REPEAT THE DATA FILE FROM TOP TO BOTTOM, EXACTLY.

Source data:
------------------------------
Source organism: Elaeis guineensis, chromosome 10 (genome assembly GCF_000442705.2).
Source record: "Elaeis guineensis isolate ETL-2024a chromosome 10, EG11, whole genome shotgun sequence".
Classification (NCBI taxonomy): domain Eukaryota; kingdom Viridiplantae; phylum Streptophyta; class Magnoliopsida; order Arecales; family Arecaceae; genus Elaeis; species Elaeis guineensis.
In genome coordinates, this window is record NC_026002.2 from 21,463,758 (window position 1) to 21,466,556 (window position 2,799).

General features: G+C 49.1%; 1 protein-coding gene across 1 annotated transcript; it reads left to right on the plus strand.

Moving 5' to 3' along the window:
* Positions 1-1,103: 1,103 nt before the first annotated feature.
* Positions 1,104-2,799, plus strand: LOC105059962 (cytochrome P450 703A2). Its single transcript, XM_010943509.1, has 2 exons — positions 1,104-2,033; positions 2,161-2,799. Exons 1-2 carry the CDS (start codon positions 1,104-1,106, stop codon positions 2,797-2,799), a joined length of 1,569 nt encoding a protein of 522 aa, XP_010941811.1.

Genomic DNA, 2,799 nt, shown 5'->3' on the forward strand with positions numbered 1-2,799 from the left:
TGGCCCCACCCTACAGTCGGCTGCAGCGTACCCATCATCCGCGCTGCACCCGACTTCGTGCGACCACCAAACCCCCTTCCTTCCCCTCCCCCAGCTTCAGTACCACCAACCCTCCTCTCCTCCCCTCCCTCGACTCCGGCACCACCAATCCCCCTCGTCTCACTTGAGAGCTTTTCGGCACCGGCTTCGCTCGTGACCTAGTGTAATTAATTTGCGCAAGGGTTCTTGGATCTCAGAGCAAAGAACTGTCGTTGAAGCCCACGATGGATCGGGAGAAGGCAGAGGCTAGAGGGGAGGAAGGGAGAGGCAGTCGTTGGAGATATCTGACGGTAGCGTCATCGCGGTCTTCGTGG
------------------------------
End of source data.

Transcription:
Source organism: Elaeis guineensis, chromosome 10 (genome assembly GCF_000442705.2).
Source record: "Elaeis guineensis isolate ETL-2024a chromosome 10, EG11, whole genome shotgun sequence".
Classification (NCBI taxonomy): domain Eukaryota; kingdom Viridiplantae; phylum Streptophyta; class Magnoliopsida; order Arecales; family Arecaceae; genus Elaeis; species Elaeis guineensis.
In genome coordinates, this window is record NC_026002.2 from 21,463,758 (window position 1) to 21,466,556 (window position 2,799).

General features: G+C 49.1%; 1 protein-coding gene across 1 annotated transcript; it reads left to right on the plus strand.

Moving 5' to 3' along the window:
* Positions 1-1,103: 1,103 nt before the first annotated feature.
* Positions 1,104-2,799, plus strand: LOC105059962 (cytochrome P450 703A2). Its single transcript, XM_010943509.1, has 2 exons — positions 1,104-2,033; positions 2,161-2,799. Exons 1-2 carry the CDS (start codon positions 1,104-1,106, stop codon positions 2,797-2,799), a joined length of 1,569 nt encoding a protein of 522 aa, XP_010941811.1.

Genomic DNA, 2,799 nt, shown 5'->3' on the forward strand with positions numbered 1-2,799 from the left:
TGGCCCCACCCTACAGTCGGCTGCAGCGTACCCATCATCCGCGCTGCACCCGACTTCGTGCGACCACCAAACCCCCTTCCTTCCCCTCCCCCAGCTTCAGTACCACCAACCCTCCTCTCCTCCCCTCCCTCGACTCCGGCACCACCAATCCCCCTCGTCTCACTTGAGAGCTTTTCGGCACCGGCTTCGCTCGTGACCTAGTGTAATTAATTTGCGCAAGGGTTCTTGGATCTCAGAGCAAAGAACTGTCGTTGAAGCCCACGATGGATCGGGAGAAGGCAGAGGCTAGAGGGGAGGAAGGGAGAGGCAGTCGTTGGAGATATCTGACGGTAGCGTCATCGCGGTCTTCGTGG